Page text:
Denver — One of the West's classic confrontations between pro- and anti-development forces has been put on the back burner by the falling price of the strategic metal, molybdenum.
The giant mining company, AMAX Inc., recently confirmed that it is postponing plans by at least two years to mine the 12,000-foot Mt. Emmons, which overlooks the small Colorado ski resort of Crested Butte and contains a rich deposit of "moly" -- a relatively rare element used to harden steel.
Since it was announced four years ago, the mine has been adamantly opposed by a number of local residents, backed by regional and national environmental organizations. They have contended that the project would turn Crested Butte into a "boom town," damage the environment, and interfere with the recreation, tourism, and ranching, which they prefer as an economic base.
According to AMAX, a worldwide oversupply of molybdenum has forced the company to cut its prices and curtail its operations. The company had planned to begin construction on the $1 billion "state of the art" mine next year. AMAX spokesmen stress that they are not abandoning the project and that it is still "a very attractive prospect."
The mine's opponents reacted joyfully to word of the reprieve. "All the people who worked to make AMAX accountable here have saved Gunnison County from a catastrophic bust," the High Country Citizen's Alliance, the 400-member group which has been fighting AMAX, responded.
The Mt. Emmons project has been the subject of a number of innovative attempts to resolve the conflict.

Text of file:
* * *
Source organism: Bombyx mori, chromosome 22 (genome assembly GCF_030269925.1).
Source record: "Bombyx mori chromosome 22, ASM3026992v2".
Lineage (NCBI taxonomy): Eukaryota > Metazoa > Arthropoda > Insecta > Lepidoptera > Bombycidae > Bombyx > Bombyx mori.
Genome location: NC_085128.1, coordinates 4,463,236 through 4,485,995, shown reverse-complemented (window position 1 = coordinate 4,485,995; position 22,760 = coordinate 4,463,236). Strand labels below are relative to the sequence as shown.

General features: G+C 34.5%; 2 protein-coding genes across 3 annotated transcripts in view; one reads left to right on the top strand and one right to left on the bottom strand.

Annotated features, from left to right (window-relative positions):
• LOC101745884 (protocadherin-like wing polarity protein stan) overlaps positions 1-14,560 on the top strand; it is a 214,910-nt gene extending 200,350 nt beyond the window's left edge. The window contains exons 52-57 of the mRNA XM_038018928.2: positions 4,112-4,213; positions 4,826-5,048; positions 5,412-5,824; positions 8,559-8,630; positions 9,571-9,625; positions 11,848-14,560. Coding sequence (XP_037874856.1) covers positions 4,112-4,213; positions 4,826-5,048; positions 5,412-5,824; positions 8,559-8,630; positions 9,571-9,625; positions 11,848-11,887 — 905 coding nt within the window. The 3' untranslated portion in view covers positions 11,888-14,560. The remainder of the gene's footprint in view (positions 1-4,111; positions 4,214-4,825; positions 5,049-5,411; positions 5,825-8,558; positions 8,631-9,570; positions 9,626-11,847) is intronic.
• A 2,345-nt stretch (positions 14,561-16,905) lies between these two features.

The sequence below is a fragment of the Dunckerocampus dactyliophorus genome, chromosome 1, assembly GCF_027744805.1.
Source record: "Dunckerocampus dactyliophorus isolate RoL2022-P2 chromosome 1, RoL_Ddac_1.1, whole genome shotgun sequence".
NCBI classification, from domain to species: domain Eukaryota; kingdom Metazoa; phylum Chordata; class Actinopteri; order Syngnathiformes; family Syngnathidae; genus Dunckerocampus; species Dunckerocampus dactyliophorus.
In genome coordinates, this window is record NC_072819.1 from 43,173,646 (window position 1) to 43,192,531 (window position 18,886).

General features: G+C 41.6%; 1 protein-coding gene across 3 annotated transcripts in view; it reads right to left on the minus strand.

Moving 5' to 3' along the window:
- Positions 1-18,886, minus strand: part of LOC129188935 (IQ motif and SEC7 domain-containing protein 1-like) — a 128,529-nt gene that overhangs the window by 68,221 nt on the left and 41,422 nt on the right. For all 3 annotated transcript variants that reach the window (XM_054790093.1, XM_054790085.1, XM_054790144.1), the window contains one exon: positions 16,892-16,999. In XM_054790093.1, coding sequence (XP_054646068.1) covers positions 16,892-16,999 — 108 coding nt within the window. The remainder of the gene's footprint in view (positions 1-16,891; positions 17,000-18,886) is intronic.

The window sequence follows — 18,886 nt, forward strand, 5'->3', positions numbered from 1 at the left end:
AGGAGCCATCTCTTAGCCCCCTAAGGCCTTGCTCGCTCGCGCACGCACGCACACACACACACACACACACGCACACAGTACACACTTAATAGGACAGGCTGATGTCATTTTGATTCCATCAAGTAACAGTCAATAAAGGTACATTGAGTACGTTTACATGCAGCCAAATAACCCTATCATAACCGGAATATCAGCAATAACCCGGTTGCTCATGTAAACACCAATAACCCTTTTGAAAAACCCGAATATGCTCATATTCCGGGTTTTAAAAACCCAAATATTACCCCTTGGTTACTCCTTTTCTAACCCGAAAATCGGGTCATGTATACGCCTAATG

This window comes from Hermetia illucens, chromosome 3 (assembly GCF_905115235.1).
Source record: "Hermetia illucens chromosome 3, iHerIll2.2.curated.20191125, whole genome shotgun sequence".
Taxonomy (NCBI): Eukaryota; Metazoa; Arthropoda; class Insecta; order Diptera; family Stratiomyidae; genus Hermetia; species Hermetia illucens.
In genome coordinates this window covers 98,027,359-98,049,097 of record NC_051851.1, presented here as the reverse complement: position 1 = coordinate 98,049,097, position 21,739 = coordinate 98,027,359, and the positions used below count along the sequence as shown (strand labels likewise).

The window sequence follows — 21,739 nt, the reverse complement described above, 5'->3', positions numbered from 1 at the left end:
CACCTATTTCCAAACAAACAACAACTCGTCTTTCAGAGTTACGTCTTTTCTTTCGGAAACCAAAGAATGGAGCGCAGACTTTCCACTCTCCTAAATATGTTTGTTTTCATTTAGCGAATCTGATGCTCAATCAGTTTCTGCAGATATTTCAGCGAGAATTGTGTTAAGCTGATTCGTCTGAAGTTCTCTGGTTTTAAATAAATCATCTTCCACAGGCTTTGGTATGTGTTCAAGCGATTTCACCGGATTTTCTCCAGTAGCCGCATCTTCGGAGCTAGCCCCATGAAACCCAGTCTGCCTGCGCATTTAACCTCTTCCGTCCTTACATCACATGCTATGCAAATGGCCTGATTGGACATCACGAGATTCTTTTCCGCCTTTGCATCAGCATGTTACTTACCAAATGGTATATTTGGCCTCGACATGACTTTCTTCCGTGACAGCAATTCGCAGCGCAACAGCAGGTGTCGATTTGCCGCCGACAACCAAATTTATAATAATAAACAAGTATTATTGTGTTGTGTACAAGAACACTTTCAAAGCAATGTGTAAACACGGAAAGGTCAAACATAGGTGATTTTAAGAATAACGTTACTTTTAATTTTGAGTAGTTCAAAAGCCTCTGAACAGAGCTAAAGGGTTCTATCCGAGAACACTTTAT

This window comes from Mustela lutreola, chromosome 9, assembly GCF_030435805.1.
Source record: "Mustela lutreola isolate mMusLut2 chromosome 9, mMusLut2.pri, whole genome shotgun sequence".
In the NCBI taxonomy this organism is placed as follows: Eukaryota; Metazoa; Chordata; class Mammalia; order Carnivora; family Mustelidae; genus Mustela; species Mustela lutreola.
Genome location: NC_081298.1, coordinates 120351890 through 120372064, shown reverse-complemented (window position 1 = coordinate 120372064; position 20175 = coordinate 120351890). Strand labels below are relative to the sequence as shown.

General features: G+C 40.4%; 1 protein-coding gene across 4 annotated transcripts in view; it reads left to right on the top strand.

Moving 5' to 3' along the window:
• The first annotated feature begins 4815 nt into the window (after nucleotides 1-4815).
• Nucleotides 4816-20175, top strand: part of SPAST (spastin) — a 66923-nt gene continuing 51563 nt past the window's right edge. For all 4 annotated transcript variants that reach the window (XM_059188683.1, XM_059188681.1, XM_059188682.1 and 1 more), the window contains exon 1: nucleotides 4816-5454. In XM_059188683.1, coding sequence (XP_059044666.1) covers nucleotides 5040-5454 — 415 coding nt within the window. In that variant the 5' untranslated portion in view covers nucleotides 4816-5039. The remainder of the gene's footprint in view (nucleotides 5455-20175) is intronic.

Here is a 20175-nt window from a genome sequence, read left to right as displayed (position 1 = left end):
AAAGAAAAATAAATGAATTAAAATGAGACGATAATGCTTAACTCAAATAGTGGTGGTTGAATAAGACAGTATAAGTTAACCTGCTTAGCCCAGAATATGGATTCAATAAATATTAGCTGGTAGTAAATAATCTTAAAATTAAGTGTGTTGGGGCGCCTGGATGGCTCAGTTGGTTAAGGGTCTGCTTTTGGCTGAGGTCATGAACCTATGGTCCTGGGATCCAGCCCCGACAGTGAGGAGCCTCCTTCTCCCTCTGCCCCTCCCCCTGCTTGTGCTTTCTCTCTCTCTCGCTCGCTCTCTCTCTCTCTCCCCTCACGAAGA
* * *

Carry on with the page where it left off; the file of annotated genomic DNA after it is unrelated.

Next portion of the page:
AMAX brought in a group of environmental mediators to work with the community , prepare them for the impact of the rapid growth they would experience, and find ways to meet the objections which they had to the mine. The mining company spent $13 million on a water treatment plant to clean up tailings and other waste from an old mining operation that they acquired. The plant was dedicated last weekend. They plan to put some of their buildings underground and locate their tailing dump site eight miles from the mine to lessen their operation's visual impact.
On the other hand, AMAX has steadfastly refused to consider reducing the size of the operation from the 20,000 tons per day they plan, saying it is economically unfeasible. Local officials have suggested such a course, arguing that it would reduce the economic impact on the area and allow the mine to operate for 60 to 100 years, rather than 10 to 20 as currently planned.
In addition, the mine was a test case for Colorado's innovative Joint Review Process, an attempt to streamline and coordinate the regulatory thicket which projects of this sort confront and to increase public input and participation in early planning. The JRP has drawn mixed reviews from participants.
Neither this process, however, nor the mitigation efforts that AMAX has made have been successful in diffusing hard-core opposition to the mine.
"Our job isn't over yet. If AMAX comes back in 5 or 10 years, we will be here. The project is a bad one," Chuck Malick, head of the group opposing the mine, told the Denver Post.